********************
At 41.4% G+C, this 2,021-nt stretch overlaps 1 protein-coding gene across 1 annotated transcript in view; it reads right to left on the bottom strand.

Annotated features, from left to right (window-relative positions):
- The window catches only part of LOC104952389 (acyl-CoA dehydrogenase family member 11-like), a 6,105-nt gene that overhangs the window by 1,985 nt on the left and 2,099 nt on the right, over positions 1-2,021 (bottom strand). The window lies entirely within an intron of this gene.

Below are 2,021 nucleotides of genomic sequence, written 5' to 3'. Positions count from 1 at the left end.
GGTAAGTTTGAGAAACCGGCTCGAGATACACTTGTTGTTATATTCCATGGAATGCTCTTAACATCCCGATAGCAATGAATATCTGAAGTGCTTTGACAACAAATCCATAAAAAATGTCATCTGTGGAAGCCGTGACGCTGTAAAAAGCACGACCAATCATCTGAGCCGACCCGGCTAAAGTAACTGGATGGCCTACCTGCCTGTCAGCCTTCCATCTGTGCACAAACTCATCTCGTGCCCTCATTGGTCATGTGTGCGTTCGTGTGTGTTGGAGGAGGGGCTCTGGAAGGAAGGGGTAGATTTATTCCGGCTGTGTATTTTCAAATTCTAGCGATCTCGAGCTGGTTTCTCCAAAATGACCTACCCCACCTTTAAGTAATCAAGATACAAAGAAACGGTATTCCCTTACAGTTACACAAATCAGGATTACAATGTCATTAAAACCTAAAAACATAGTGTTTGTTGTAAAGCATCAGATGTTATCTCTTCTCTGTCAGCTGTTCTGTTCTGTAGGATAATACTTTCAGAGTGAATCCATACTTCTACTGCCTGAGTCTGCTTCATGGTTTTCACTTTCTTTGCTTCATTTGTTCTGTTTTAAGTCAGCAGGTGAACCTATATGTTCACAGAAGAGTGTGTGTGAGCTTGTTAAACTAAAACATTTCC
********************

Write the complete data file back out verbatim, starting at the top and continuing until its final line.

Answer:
At 41.4% G+C, this 2,021-nt stretch overlaps 1 protein-coding gene across 1 annotated transcript in view; it reads right to left on the bottom strand.

Annotated features, from left to right (window-relative positions):
- The window catches only part of LOC104952389 (acyl-CoA dehydrogenase family member 11-like), a 6,105-nt gene that overhangs the window by 1,985 nt on the left and 2,099 nt on the right, over positions 1-2,021 (bottom strand). The window lies entirely within an intron of this gene.

Below are 2,021 nucleotides of genomic sequence, written 5' to 3'. Positions count from 1 at the left end.
GGTAAGTTTGAGAAACCGGCTCGAGATACACTTGTTGTTATATTCCATGGAATGCTCTTAACATCCCGATAGCAATGAATATCTGAAGTGCTTTGACAACAAATCCATAAAAAATGTCATCTGTGGAAGCCGTGACGCTGTAAAAAGCACGACCAATCATCTGAGCCGACCCGGCTAAAGTAACTGGATGGCCTACCTGCCTGTCAGCCTTCCATCTGTGCACAAACTCATCTCGTGCCCTCATTGGTCATGTGTGCGTTCGTGTGTGTTGGAGGAGGGGCTCTGGAAGGAAGGGGTAGATTTATTCCGGCTGTGTATTTTCAAATTCTAGCGATCTCGAGCTGGTTTCTCCAAAATGACCTACCCCACCTTTAAGTAATCAAGATACAAAGAAACGGTATTCCCTTACAGTTACACAAATCAGGATTACAATGTCATTAAAACCTAAAAACATAGTGTTTGTTGTAAAGCATCAGATGTTATCTCTTCTCTGTCAGCTGTTCTGTTCTGTAGGATAATACTTTCAGAGTGAATCCATACTTCTACTGCCTGAGTCTGCTTCATGGTTTTCACTTTCTTTGCTTCATTTGTTCTGTTTTAAGTCAGCAGGTGAACCTATATGTTCACAGAAGAGTGTGTGTGAGCTTGTTAAACTAAAACATTTCC